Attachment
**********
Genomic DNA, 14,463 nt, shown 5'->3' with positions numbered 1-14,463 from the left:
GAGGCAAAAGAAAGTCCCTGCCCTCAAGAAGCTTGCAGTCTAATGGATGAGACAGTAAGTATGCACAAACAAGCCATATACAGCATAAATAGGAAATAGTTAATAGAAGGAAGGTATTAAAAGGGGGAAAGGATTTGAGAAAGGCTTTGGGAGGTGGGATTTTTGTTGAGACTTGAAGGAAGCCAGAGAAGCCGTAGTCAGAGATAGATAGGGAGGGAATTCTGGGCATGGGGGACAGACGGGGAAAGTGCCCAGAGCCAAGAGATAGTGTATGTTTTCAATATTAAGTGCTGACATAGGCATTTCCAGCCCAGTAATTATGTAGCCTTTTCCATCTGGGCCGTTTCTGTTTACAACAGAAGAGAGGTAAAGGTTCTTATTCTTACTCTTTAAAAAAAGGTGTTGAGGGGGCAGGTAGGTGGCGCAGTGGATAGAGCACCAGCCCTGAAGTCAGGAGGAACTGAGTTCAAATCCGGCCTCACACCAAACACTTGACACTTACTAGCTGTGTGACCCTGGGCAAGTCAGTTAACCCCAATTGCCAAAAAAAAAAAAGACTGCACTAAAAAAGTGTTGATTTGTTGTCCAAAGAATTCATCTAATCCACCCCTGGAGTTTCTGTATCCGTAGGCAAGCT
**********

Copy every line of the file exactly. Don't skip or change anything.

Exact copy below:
Genomic DNA, 14,463 nt, shown 5'->3' with positions numbered 1-14,463 from the left:
GAGGCAAAAGAAAGTCCCTGCCCTCAAGAAGCTTGCAGTCTAATGGATGAGACAGTAAGTATGCACAAACAAGCCATATACAGCATAAATAGGAAATAGTTAATAGAAGGAAGGTATTAAAAGGGGGAAAGGATTTGAGAAAGGCTTTGGGAGGTGGGATTTTTGTTGAGACTTGAAGGAAGCCAGAGAAGCCGTAGTCAGAGATAGATAGGGAGGGAATTCTGGGCATGGGGGACAGACGGGGAAAGTGCCCAGAGCCAAGAGATAGTGTATGTTTTCAATATTAAGTGCTGACATAGGCATTTCCAGCCCAGTAATTATGTAGCCTTTTCCATCTGGGCCGTTTCTGTTTACAACAGAAGAGAGGTAAAGGTTCTTATTCTTACTCTTTAAAAAAAGGTGTTGAGGGGGCAGGTAGGTGGCGCAGTGGATAGAGCACCAGCCCTGAAGTCAGGAGGAACTGAGTTCAAATCCGGCCTCACACCAAACACTTGACACTTACTAGCTGTGTGACCCTGGGCAAGTCAGTTAACCCCAATTGCCAAAAAAAAAAAAGACTGCACTAAAAAAGTGTTGATTTGTTGTCCAAAGAATTCATCTAATCCACCCCTGGAGTTTCTGTATCCGTAGGCAAGCT